An examination of the distribution of and limitations upon governmental authority under the Constitution of the United States. Included are study of the doctrine of judicial review of legislative and executive action, the powers of Congress and the President, the limitations on state governmental powers resulting from the existence or exercise of congressional power, and judicial protection against the exercise of governmental power in violation of rights, liberties, privileges, or immunities conferred by the Constitution.

Methods of Evaluation
  • Final Exam
  • Class participation
Pre/Co-requisites
None

140.03

Criminal Law

*Small Sections 1 & 6

4.5 Samuel W. Buell MWTh 9:20-10:45 3043 Site link LAW.140.03.Sp20@sakai.duke.edu

An introductory study of the law of crimes and the administration of criminal justice. One of the purposes of this course is to introduce the students to the nature of social control mechanisms and the role of law in a civilized society.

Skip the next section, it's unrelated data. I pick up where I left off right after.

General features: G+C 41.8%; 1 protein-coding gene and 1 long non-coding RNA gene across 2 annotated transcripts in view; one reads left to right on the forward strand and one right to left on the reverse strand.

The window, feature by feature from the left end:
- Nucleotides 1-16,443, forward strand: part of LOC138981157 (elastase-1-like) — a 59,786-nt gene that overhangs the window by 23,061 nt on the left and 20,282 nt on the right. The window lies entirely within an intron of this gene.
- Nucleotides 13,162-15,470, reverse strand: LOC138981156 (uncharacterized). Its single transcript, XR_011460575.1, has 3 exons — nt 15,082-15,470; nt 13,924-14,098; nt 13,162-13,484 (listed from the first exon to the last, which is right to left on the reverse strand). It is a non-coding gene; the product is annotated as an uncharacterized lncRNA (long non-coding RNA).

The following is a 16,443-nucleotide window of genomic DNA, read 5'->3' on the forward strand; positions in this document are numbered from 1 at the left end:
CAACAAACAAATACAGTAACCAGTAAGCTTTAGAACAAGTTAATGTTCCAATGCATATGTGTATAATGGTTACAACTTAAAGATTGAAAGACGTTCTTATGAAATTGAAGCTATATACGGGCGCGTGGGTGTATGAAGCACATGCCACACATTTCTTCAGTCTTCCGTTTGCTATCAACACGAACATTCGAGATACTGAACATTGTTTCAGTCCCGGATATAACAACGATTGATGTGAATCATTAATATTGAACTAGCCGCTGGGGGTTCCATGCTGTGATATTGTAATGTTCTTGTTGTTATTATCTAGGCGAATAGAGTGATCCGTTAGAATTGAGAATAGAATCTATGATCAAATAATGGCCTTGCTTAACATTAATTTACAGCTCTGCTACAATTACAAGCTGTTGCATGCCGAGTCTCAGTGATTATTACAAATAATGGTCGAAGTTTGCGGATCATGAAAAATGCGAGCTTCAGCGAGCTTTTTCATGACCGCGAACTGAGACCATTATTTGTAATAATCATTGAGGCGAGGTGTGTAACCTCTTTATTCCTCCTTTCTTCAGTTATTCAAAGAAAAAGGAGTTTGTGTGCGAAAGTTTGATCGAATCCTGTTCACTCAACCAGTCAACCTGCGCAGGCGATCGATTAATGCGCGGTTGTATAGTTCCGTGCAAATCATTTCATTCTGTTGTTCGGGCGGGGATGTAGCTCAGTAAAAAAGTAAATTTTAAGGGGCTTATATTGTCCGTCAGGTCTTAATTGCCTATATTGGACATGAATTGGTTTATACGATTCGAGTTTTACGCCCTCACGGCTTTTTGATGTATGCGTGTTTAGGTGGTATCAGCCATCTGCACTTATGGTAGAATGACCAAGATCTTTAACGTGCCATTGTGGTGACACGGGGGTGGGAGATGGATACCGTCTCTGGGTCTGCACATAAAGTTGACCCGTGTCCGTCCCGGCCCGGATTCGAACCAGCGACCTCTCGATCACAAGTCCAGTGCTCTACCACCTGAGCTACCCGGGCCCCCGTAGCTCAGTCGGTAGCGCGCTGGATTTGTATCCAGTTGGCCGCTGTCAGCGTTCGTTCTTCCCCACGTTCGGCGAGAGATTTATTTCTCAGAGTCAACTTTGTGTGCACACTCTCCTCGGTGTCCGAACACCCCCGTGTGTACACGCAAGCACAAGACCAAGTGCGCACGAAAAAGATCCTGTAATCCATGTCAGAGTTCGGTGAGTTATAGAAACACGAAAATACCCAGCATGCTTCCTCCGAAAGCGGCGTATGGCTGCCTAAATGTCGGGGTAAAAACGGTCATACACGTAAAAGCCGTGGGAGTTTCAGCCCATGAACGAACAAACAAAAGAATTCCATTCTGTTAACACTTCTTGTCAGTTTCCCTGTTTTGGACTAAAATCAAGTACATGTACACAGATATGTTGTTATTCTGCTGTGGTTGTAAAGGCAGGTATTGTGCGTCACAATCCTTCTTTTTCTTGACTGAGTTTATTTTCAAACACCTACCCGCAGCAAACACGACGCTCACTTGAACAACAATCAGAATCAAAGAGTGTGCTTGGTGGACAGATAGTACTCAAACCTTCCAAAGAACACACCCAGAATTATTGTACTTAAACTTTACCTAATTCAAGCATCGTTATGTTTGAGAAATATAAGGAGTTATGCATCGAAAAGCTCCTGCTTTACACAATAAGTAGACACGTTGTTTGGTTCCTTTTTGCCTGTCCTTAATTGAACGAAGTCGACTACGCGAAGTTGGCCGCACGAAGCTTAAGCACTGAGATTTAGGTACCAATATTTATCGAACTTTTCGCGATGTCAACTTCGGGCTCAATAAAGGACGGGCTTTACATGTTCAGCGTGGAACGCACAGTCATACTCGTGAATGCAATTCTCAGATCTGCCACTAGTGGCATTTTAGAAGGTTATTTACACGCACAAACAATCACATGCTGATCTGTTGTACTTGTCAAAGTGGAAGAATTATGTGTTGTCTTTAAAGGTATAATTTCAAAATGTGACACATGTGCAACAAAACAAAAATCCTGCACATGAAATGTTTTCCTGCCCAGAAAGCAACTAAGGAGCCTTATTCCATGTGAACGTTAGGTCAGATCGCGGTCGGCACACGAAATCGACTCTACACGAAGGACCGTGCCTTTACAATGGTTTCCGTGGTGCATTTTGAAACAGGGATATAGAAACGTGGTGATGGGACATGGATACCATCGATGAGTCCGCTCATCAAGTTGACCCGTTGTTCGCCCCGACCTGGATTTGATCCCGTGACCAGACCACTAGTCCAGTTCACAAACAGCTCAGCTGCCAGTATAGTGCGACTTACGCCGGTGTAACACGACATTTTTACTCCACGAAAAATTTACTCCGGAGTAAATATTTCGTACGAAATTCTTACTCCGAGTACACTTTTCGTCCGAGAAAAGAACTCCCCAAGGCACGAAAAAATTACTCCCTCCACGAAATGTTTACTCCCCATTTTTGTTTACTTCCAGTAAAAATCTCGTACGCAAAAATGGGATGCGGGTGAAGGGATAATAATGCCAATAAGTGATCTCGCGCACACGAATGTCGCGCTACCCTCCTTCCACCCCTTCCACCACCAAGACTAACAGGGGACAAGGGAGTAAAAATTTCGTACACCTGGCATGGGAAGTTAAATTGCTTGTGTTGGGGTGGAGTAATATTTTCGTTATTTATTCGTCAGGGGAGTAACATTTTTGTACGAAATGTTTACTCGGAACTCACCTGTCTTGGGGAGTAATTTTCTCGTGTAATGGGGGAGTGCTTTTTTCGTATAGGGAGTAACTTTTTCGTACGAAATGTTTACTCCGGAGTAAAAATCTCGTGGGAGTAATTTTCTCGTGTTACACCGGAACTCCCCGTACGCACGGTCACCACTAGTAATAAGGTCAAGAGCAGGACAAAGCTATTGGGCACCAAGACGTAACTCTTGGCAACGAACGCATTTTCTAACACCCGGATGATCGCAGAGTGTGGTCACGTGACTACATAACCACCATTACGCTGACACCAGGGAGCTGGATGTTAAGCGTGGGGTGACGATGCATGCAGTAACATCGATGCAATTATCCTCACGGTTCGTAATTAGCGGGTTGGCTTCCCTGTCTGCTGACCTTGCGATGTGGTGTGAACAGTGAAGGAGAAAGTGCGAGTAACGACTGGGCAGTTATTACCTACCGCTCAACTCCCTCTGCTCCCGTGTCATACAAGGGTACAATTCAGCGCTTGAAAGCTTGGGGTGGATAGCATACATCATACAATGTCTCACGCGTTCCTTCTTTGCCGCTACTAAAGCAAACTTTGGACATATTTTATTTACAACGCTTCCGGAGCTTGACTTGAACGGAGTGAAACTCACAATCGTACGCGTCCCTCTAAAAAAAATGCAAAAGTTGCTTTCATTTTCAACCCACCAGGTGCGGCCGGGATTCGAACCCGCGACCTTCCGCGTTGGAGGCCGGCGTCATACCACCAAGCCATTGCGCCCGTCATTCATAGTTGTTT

Methods of Evaluation
  • Final Exam
  • Class participation
Pre/Co-requisites
None

140.04

Criminal Law

*Small Sections 2 & 5

4.5 James E. Coleman, Jr. MTuWTh 8:05AM - 9:10AM 3043 Site link LAW.140.04.Sp20@sakai.duke.edu

An introductory study of the law of crimes and the administration of criminal justice. One of the purposes of this course is to introduce the students to the nature of social control mechanisms and the role of law in a civilized society.

Methods of Evaluation
  • Final Exam
  • Class participation
Pre/Co-requisites
None

160AB.01

Legal Analysis, Research & Writing 4 Casandra L. Thomson, Jane Bahnson Tu/F 9:30-10:40 AM 3037 Site link LAW.160B.01.Sp20@sakai.duke.edu

An introductory study of the various forms of legal writing and modes of legal research. Through an integrated approach to writing and research, the course begins by analyzing the components of judicial opinions and ends with the students independently researching and writing a sophisticated appellate brief. The principal goal of this course is the mastery of the basic tools of legal analysis, the principles of legal writing, and the techniques of legal research using both print and online resources.

This is a year-long course.  Upon successful completion of the Fall and Spring semesters, students are awarded four credits and graded on numerical scale.  A grade of Credit (CR) or No Credit (NC) is given after the Fall semester.

Methods of Evaluation
  • Reflective Writing
  • Research and/or analytical paper(s), 10-15 pages
Pre/Co-requisites